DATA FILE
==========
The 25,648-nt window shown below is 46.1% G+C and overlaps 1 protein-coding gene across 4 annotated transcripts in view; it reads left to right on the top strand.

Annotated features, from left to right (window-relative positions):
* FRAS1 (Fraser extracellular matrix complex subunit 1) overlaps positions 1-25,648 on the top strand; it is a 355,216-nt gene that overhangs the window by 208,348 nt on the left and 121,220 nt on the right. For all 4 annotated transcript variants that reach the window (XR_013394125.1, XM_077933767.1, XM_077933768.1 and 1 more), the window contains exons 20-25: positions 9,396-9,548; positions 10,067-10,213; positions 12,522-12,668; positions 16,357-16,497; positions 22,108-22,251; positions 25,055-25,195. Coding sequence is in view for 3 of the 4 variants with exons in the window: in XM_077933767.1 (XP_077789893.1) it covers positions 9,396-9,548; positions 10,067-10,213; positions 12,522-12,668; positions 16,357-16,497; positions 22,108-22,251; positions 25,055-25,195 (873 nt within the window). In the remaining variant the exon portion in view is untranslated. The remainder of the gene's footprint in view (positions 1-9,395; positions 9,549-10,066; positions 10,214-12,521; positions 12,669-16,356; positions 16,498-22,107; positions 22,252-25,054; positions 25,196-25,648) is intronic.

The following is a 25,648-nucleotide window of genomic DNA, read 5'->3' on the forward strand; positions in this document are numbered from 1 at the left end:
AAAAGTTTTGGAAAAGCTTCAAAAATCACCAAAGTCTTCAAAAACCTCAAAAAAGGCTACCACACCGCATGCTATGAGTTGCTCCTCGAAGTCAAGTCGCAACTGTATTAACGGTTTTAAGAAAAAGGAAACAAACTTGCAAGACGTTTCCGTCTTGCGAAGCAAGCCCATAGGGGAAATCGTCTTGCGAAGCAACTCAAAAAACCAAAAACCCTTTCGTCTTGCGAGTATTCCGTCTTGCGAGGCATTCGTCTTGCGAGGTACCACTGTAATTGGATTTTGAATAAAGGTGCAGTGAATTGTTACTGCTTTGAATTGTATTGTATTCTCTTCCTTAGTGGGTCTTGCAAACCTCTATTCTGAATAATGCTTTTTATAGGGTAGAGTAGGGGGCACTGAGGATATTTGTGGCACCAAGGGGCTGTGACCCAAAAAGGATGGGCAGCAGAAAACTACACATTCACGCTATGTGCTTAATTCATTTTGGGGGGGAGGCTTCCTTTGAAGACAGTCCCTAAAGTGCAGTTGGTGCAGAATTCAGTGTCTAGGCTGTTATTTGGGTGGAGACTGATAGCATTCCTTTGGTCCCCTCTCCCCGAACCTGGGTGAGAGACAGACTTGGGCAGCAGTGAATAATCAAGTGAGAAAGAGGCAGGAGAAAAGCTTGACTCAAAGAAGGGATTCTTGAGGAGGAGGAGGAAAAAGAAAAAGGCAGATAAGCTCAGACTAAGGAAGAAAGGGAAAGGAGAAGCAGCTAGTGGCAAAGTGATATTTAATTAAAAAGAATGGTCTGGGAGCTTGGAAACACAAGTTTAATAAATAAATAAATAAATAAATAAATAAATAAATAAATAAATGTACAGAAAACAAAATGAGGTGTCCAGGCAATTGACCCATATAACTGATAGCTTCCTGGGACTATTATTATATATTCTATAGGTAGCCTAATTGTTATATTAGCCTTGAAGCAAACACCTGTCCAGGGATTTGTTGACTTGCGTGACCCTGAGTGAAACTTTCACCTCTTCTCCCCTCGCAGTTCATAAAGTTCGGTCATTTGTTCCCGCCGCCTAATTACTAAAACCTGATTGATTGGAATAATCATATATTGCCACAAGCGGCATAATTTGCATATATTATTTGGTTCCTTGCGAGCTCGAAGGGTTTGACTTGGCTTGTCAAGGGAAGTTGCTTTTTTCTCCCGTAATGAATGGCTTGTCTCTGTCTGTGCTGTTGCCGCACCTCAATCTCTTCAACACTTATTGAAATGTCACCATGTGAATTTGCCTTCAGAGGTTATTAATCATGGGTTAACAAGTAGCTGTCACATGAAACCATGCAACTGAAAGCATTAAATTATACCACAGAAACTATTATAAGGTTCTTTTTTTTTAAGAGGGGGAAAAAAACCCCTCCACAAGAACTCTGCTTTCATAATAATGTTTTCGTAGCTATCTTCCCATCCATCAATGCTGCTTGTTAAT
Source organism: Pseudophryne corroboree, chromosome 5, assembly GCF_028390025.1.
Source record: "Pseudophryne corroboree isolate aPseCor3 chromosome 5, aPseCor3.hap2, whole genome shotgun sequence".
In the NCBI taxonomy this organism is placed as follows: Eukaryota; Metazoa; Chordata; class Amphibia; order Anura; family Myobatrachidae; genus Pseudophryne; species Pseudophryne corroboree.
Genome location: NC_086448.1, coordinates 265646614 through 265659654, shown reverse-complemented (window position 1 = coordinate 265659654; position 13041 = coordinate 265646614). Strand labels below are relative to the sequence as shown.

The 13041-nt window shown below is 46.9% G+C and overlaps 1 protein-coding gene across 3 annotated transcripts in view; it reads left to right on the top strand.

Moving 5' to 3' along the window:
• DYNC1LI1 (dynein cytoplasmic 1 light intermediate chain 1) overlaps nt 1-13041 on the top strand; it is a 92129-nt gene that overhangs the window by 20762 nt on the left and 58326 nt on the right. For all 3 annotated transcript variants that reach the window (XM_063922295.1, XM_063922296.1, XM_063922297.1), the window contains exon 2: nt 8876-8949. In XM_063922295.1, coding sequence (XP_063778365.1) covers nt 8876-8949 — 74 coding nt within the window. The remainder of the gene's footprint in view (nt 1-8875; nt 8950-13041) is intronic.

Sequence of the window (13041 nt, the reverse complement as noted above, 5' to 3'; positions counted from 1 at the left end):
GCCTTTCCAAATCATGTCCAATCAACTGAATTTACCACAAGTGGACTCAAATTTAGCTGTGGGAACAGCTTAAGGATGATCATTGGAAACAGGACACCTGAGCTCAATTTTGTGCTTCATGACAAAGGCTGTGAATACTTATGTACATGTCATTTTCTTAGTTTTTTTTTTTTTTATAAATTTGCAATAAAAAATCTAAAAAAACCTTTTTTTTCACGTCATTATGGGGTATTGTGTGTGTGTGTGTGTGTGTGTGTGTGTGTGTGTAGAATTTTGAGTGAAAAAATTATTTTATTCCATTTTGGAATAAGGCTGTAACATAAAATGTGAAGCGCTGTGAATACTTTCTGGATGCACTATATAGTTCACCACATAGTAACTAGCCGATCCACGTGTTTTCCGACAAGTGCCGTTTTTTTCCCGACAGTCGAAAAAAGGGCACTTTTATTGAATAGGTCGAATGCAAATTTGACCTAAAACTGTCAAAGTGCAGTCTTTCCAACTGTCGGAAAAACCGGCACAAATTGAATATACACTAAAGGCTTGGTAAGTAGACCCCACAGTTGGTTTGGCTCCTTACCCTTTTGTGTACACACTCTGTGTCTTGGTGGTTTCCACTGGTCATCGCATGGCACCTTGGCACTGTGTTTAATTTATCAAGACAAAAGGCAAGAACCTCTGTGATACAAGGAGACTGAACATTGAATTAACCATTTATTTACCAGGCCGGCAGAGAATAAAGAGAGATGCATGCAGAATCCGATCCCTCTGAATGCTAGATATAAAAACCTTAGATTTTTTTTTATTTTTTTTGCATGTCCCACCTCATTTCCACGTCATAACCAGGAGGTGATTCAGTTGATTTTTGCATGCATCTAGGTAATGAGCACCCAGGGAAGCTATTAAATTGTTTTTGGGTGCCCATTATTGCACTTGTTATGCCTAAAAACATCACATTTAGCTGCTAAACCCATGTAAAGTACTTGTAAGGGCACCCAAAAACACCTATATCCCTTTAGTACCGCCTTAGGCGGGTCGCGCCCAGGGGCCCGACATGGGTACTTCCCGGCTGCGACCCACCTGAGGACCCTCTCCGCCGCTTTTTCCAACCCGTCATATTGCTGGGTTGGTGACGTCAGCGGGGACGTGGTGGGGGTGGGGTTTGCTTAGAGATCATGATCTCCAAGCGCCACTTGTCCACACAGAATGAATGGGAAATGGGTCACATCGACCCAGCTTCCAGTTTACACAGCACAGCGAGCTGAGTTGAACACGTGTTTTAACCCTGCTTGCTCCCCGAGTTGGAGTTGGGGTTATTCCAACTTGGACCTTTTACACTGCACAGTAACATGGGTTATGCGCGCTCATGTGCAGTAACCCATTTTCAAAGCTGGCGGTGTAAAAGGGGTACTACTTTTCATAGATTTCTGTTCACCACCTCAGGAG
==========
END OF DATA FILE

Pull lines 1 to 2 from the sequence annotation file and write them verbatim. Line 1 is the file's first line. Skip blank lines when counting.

The 25,648-nt window shown below is 46.1% G+C and overlaps 1 protein-coding gene across 4 annotated transcripts in view; it reads left to right on the top strand.

Annotated features, from left to right (window-relative positions):